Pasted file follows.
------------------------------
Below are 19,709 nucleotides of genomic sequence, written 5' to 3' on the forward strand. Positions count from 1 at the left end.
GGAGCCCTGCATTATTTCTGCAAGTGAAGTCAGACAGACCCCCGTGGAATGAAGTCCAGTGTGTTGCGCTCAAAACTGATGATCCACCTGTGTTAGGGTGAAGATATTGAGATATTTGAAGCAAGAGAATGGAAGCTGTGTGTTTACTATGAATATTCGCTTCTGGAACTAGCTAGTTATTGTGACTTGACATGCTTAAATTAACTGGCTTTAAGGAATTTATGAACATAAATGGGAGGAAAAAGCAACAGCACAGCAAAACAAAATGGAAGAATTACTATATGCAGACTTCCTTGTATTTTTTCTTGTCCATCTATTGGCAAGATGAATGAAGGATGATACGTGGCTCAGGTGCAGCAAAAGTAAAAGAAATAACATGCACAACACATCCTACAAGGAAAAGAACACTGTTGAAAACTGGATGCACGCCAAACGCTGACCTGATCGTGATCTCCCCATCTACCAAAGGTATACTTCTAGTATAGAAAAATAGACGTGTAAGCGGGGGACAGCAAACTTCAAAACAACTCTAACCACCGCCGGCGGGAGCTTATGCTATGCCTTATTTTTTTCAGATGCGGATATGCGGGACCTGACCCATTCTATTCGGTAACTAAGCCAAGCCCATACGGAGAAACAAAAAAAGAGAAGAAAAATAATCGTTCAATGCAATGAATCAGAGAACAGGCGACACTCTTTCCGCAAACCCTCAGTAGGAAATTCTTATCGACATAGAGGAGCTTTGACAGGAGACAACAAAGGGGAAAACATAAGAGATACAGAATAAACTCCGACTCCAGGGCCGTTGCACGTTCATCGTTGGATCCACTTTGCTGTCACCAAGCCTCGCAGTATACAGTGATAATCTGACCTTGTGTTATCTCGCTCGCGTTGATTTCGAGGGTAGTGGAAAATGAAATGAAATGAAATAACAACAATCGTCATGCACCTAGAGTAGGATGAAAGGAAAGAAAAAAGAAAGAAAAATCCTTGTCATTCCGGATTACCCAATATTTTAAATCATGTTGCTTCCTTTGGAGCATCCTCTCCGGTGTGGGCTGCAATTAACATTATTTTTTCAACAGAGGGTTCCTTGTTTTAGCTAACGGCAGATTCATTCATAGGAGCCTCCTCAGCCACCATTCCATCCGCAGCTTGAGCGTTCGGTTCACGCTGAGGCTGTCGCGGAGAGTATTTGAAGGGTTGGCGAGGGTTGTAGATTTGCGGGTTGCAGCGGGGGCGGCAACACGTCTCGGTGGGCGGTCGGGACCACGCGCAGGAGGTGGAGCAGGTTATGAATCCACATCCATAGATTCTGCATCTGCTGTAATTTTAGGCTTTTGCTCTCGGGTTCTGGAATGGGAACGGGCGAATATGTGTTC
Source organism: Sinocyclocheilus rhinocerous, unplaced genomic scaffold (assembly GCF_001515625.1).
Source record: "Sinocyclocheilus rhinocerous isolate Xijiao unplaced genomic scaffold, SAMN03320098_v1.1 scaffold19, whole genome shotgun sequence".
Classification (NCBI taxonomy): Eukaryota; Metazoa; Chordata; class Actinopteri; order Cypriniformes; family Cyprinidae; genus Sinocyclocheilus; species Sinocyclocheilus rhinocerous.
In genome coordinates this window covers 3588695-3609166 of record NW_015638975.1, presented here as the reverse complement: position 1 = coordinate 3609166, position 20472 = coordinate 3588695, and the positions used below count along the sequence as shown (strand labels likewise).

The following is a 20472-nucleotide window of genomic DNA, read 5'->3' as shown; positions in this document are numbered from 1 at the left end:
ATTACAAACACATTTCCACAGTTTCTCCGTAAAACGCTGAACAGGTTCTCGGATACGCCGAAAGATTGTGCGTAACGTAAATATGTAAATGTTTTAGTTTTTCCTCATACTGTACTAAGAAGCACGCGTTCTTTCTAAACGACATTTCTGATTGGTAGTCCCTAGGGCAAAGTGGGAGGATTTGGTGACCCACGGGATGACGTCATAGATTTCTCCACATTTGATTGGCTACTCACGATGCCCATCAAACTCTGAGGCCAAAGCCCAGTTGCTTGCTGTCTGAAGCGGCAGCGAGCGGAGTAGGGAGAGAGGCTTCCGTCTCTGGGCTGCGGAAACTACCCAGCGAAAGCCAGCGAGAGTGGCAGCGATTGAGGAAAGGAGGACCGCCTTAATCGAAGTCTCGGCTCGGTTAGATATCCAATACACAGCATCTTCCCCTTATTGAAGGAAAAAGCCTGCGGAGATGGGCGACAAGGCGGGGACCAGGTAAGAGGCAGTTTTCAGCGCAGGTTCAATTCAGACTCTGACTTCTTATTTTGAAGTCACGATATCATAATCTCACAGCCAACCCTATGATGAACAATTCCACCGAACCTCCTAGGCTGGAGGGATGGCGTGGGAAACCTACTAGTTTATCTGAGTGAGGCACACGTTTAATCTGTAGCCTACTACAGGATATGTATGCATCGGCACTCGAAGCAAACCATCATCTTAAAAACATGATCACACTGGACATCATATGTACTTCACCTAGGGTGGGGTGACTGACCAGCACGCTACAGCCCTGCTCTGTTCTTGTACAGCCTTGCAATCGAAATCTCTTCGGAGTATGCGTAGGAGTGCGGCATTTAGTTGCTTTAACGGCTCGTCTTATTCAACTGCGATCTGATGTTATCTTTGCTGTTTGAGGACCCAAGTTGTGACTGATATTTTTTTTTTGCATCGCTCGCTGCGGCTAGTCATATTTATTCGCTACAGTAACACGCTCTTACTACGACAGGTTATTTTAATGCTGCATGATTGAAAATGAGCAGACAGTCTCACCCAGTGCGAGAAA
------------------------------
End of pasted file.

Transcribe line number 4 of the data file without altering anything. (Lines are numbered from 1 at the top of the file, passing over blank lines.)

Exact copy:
Source record: "Sinocyclocheilus rhinocerous isolate Xijiao unplaced genomic scaffold, SAMN03320098_v1.1 scaffold19, whole genome shotgun sequence".